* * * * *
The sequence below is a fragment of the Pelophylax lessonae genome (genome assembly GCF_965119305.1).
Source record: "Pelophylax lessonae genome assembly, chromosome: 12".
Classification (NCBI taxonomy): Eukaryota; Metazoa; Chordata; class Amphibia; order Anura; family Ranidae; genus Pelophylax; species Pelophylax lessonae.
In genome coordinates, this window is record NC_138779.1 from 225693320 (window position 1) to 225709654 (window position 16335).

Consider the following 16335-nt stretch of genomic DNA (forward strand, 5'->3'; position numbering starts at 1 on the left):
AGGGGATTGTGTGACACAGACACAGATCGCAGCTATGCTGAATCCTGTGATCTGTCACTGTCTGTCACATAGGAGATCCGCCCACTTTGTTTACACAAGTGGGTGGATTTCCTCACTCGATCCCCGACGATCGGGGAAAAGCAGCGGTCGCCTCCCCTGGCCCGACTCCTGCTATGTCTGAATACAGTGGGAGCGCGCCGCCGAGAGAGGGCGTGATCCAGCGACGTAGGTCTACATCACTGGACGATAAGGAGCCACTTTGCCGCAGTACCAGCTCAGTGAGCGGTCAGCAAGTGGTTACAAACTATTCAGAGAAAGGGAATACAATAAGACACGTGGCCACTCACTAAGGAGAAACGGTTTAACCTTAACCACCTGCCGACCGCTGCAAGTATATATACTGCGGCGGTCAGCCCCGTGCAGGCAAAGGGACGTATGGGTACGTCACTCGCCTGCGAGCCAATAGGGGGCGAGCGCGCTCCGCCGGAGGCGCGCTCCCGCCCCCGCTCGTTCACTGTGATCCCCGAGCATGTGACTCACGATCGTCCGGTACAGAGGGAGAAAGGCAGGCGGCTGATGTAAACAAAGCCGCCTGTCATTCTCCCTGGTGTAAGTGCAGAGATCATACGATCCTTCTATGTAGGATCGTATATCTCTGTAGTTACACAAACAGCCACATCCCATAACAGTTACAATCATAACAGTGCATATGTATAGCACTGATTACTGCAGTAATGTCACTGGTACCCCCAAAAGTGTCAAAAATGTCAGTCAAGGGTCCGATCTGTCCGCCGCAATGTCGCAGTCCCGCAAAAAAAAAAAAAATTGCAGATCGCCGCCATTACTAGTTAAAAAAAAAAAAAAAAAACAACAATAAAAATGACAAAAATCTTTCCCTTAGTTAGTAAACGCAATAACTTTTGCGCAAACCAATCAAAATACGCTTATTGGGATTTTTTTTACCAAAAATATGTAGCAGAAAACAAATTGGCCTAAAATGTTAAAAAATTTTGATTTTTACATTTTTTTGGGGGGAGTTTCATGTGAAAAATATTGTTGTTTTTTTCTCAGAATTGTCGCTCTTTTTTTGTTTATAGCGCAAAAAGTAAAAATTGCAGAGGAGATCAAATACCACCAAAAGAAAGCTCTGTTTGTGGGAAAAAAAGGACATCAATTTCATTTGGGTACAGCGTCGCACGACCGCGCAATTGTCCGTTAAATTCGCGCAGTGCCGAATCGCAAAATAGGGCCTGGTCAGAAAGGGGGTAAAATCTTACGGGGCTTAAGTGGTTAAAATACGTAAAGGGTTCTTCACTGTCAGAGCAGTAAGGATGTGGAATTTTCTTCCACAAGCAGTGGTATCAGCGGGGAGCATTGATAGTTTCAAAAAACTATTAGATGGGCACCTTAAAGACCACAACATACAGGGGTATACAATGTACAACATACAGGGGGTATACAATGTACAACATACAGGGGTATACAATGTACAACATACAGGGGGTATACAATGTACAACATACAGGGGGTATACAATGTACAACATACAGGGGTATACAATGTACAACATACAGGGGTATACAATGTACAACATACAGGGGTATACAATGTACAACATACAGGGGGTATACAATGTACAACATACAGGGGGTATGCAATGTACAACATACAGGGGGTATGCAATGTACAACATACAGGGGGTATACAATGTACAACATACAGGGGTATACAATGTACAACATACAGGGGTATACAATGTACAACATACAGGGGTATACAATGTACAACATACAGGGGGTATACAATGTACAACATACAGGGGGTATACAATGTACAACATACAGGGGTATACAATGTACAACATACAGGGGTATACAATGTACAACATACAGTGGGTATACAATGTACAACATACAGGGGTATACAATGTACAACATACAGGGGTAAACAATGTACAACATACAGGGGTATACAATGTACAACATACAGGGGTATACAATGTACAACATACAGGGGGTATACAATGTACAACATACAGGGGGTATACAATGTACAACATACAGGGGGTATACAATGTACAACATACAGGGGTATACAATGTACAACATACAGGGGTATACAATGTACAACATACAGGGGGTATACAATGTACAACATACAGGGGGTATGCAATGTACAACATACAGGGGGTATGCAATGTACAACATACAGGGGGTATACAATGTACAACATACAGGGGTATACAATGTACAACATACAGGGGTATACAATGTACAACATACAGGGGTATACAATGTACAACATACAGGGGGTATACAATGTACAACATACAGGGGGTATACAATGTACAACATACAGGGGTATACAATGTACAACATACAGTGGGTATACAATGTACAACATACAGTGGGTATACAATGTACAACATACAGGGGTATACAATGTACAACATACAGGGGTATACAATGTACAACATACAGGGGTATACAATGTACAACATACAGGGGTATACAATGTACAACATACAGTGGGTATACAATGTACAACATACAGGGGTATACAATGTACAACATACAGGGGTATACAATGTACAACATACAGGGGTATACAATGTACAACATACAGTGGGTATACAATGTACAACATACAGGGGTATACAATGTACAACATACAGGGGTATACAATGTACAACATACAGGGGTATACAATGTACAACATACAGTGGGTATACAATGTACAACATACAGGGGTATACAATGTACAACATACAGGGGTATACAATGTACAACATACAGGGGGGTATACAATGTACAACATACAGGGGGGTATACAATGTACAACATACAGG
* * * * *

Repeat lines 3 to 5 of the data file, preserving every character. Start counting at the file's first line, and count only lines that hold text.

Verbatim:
Classification (NCBI taxonomy): Eukaryota; Metazoa; Chordata; class Amphibia; order Anura; family Ranidae; genus Pelophylax; species Pelophylax lessonae.
In genome coordinates, this window is record NC_138779.1 from 225693320 (window position 1) to 225709654 (window position 16335).

Consider the following 16335-nt stretch of genomic DNA (forward strand, 5'->3'; position numbering starts at 1 on the left):